The San Diego Marine Corps Recruit Depot celebrates 100 years as an established landmark in America’s most beautiful city.
In honor of the centennial, the depot is hosting a virtual concert by the Marine Band San Diego on Wednesday at 3 p.m.
The concert will feature songs that the band believe have impacted musical generations over the past 100 years.
The Marine Band has been performing for nearly a century and gives more than 350 shows each year. These performances include military ceremonies, parades and school demonstrations across the country.
You can watch their MCRD San Diego performance on YouTube here.
The centennial celebration takes on even more weight after the National Defense Authorization Act for Fiscal Year 2020 is passed. The law says the US Marine Corps is reviewing its recruit training sites in San Diego and Parris Island, South Carolina, for possible relocation.
California Senators Dianne Feinstein and Alex Padilla joined Rep. Scott Peters in introducing legislation to ban the closure of MCRD San Diego in September.
“The base has been a strategically vital location for the Marines since before World War II and should continue to serve as such. San Diego is home to a strong military community with a rich history of service. There is no reason to relocate this. important training center, ”said Feinstein during the presentation of the legislation.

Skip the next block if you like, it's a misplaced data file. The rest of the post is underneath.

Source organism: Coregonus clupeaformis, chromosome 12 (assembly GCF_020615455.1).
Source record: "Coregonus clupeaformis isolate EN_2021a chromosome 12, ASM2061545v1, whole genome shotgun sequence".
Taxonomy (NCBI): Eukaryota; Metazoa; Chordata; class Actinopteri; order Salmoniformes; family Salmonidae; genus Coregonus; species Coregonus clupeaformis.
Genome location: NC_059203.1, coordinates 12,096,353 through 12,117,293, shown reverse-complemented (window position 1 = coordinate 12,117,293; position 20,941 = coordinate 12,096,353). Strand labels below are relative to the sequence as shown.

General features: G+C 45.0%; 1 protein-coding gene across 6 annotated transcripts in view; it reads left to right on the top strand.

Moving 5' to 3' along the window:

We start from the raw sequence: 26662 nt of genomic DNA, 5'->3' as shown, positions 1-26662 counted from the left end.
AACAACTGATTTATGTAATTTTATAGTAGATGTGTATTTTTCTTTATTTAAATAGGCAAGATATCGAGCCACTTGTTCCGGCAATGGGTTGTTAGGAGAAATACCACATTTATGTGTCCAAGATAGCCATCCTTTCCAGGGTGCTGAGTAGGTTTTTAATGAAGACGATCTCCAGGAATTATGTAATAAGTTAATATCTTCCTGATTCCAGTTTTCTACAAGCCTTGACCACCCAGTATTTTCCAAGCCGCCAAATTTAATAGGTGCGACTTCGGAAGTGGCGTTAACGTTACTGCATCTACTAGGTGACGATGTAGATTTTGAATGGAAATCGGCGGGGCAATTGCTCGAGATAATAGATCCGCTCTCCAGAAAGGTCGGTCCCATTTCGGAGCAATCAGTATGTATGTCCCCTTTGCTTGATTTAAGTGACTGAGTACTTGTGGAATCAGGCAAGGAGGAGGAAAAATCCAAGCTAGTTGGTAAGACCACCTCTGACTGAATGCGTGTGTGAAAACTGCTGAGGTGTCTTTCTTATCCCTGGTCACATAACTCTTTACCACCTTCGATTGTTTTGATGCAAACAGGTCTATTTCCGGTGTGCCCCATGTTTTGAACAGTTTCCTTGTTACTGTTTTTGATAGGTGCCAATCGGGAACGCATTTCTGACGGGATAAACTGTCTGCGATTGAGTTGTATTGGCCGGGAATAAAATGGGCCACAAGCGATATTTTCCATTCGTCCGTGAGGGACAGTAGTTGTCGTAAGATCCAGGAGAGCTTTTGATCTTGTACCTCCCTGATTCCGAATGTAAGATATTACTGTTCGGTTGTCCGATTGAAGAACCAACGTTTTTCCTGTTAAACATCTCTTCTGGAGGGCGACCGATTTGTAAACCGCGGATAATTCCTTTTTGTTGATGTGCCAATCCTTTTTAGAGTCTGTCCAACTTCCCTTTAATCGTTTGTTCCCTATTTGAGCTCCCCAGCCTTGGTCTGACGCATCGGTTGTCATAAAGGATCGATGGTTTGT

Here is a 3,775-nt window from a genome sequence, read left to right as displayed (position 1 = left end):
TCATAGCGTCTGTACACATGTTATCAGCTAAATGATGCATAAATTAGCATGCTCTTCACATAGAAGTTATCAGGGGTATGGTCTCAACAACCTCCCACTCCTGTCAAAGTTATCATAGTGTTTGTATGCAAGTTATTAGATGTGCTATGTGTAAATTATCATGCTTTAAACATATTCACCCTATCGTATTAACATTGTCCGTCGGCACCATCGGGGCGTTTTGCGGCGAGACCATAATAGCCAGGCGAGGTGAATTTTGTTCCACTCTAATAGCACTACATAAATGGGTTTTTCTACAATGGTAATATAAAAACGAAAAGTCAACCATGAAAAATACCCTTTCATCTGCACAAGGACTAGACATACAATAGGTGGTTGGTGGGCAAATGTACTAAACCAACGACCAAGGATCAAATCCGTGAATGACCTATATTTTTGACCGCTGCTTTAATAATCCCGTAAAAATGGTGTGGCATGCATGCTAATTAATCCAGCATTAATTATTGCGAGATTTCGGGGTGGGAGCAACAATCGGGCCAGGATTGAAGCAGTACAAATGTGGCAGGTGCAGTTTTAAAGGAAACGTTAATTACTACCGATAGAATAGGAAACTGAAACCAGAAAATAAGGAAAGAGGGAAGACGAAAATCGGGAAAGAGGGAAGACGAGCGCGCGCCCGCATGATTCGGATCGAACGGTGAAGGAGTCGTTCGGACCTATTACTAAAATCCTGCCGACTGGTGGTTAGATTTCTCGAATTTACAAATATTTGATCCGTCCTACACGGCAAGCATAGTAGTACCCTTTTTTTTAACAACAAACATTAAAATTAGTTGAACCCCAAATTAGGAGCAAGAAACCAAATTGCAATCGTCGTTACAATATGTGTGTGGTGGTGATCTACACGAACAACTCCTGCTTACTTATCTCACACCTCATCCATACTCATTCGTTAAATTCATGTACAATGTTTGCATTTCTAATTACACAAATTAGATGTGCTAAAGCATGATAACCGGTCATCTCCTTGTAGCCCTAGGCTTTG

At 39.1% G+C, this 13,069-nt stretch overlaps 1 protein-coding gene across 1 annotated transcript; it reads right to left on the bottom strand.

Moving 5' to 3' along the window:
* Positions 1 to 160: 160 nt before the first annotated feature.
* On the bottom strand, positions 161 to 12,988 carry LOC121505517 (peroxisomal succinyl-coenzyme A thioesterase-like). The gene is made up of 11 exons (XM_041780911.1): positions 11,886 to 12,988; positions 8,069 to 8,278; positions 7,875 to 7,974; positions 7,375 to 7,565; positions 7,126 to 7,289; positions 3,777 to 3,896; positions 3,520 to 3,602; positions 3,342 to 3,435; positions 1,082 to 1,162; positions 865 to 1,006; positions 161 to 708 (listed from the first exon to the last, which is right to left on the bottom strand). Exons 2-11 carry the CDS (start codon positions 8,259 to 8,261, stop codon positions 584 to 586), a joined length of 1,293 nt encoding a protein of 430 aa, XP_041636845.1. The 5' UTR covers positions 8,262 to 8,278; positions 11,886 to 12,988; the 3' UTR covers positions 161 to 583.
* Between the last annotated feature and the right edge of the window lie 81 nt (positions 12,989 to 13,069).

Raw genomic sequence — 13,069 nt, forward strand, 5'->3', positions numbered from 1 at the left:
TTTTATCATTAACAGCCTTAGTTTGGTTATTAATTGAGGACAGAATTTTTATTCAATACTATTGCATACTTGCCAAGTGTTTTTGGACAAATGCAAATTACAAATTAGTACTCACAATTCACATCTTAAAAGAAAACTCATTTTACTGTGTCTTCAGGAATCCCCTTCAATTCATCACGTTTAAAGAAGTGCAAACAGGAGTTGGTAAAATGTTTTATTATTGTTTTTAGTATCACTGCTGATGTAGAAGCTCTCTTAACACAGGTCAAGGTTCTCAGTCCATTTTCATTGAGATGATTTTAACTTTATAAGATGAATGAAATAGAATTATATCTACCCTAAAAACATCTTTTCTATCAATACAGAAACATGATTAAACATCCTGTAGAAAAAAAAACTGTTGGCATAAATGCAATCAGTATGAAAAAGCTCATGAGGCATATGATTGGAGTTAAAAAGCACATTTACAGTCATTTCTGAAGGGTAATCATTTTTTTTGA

The San Diego MCRD has served as the recruit training center for the western United States since 1923, training nearly 18,000 Marines each year.
The Marines first appeared in San Diego while supporting the Panama-California Exhibition at Balboa Park from 1915 to 1917. Subsequently, the Marines offered to establish a permanent base in San Diego. On March 19, 1919, construction of the depot began.
When it opened in 1921, recruit training was not the depot’s original goal. It was initially intended to support the expeditionary operations of the Marine Corps.
As the Marine Corps began to develop during WWII and more training areas were established in the region, the main focus of the depot shifted to recruit training. In 1948, the facility was officially referred to as the Marine Corps Recruit Depot San Diego.
Seven military installations are located in San Diego County, including three Marine Corps bases that house nearly one-third of all active-duty Marines.